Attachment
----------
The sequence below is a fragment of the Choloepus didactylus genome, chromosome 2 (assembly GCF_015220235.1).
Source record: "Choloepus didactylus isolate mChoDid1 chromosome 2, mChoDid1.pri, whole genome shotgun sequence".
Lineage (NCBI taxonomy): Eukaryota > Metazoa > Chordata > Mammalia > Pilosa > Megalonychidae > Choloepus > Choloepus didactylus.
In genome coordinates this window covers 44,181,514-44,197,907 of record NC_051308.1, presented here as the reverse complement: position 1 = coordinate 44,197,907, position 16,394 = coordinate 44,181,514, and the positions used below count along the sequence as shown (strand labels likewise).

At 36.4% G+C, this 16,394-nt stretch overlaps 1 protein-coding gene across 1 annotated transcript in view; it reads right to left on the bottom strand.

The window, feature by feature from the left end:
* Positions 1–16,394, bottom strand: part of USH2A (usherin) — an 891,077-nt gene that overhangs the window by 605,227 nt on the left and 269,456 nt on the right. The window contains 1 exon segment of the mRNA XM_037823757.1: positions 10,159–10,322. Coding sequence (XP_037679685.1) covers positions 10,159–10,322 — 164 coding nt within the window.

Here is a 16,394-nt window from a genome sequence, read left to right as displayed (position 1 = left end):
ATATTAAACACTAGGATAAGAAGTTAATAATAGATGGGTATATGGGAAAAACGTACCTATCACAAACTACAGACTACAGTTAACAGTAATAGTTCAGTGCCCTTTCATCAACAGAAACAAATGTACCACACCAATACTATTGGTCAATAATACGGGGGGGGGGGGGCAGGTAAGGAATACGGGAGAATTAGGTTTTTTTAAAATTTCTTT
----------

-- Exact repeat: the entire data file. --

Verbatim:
The sequence below is a fragment of the Choloepus didactylus genome, chromosome 2 (assembly GCF_015220235.1).
Source record: "Choloepus didactylus isolate mChoDid1 chromosome 2, mChoDid1.pri, whole genome shotgun sequence".
Lineage (NCBI taxonomy): Eukaryota > Metazoa > Chordata > Mammalia > Pilosa > Megalonychidae > Choloepus > Choloepus didactylus.
In genome coordinates this window covers 44,181,514-44,197,907 of record NC_051308.1, presented here as the reverse complement: position 1 = coordinate 44,197,907, position 16,394 = coordinate 44,181,514, and the positions used below count along the sequence as shown (strand labels likewise).

At 36.4% G+C, this 16,394-nt stretch overlaps 1 protein-coding gene across 1 annotated transcript in view; it reads right to left on the bottom strand.

The window, feature by feature from the left end:
* Positions 1–16,394, bottom strand: part of USH2A (usherin) — an 891,077-nt gene that overhangs the window by 605,227 nt on the left and 269,456 nt on the right. The window contains 1 exon segment of the mRNA XM_037823757.1: positions 10,159–10,322. Coding sequence (XP_037679685.1) covers positions 10,159–10,322 — 164 coding nt within the window.

Here is a 16,394-nt window from a genome sequence, read left to right as displayed (position 1 = left end):
ATATTAAACACTAGGATAAGAAGTTAATAATAGATGGGTATATGGGAAAAACGTACCTATCACAAACTACAGACTACAGTTAACAGTAATAGTTCAGTGCCCTTTCATCAACAGAAACAAATGTACCACACCAATACTATTGGTCAATAATACGGGGGGGGGGGGGCAGGTAAGGAATACGGGAGAATTAGGTTTTTTTAAAATTTCTTT